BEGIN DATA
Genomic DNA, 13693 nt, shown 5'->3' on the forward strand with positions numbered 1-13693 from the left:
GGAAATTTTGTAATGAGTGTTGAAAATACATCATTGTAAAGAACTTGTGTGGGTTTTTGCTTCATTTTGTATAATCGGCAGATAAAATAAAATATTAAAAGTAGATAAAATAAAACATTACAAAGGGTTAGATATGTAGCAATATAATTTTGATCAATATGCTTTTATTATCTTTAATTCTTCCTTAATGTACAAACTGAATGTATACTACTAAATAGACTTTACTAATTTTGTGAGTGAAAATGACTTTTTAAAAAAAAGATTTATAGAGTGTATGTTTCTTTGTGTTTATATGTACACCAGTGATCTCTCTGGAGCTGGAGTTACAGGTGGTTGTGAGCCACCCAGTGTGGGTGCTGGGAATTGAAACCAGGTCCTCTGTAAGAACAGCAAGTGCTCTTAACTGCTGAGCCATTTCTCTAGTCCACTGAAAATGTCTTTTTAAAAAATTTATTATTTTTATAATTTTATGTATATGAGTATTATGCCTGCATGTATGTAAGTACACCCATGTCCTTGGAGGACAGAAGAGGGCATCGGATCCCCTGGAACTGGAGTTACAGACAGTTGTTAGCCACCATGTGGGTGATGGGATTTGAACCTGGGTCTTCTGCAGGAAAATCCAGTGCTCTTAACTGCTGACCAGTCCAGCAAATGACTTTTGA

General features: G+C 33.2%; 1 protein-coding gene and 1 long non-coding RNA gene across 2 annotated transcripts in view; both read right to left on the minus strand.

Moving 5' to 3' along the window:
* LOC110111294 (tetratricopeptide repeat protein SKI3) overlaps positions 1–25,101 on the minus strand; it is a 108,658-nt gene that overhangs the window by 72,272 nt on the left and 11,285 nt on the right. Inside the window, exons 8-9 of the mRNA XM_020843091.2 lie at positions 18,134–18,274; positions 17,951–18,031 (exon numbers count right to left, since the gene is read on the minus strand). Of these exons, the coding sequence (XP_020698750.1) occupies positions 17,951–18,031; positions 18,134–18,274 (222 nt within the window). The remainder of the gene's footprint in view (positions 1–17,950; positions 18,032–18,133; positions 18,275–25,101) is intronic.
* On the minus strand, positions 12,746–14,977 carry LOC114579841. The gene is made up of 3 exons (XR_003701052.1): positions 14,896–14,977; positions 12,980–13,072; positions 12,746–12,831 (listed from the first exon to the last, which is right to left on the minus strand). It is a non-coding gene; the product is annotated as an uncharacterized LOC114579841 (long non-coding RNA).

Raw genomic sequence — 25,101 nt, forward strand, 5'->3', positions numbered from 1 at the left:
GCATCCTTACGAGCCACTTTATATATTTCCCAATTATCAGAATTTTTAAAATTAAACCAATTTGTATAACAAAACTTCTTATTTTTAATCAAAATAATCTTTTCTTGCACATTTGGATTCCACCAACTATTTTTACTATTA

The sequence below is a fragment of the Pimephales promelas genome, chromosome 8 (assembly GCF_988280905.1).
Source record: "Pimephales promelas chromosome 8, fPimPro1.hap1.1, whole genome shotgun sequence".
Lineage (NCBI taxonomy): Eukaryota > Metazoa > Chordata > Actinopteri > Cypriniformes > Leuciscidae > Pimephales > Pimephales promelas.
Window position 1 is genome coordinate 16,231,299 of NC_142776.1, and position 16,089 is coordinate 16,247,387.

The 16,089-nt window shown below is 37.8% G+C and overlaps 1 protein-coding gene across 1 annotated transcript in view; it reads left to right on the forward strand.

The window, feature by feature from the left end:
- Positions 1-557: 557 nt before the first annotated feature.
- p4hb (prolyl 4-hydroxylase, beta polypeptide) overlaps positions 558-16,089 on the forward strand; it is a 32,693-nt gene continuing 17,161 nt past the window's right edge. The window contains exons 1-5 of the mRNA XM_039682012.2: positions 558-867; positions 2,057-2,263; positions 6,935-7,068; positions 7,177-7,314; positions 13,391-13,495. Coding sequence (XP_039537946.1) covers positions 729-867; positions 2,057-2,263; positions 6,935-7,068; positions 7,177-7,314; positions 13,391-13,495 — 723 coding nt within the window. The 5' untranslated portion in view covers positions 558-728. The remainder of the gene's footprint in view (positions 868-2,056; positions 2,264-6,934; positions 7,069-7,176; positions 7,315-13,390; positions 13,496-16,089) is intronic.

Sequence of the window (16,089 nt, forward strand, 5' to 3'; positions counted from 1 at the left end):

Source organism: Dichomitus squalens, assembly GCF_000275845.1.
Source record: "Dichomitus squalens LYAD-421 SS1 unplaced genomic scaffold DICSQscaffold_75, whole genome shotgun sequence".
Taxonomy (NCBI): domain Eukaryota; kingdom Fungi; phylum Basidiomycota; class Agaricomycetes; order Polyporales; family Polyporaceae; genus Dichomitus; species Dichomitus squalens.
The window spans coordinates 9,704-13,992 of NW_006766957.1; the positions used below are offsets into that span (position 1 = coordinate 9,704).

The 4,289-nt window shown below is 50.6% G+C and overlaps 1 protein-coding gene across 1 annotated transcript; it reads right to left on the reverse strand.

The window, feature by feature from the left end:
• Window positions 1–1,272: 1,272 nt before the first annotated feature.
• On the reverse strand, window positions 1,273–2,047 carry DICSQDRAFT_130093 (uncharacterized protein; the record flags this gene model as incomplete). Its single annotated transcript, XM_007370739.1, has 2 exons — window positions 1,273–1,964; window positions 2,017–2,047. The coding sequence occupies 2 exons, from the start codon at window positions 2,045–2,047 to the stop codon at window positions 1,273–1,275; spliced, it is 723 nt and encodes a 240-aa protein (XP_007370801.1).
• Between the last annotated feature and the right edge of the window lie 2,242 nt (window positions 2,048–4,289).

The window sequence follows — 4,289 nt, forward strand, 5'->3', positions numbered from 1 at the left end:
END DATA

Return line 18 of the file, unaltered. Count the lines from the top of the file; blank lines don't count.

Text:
Source organism: Dichomitus squalens, assembly GCF_000275845.1.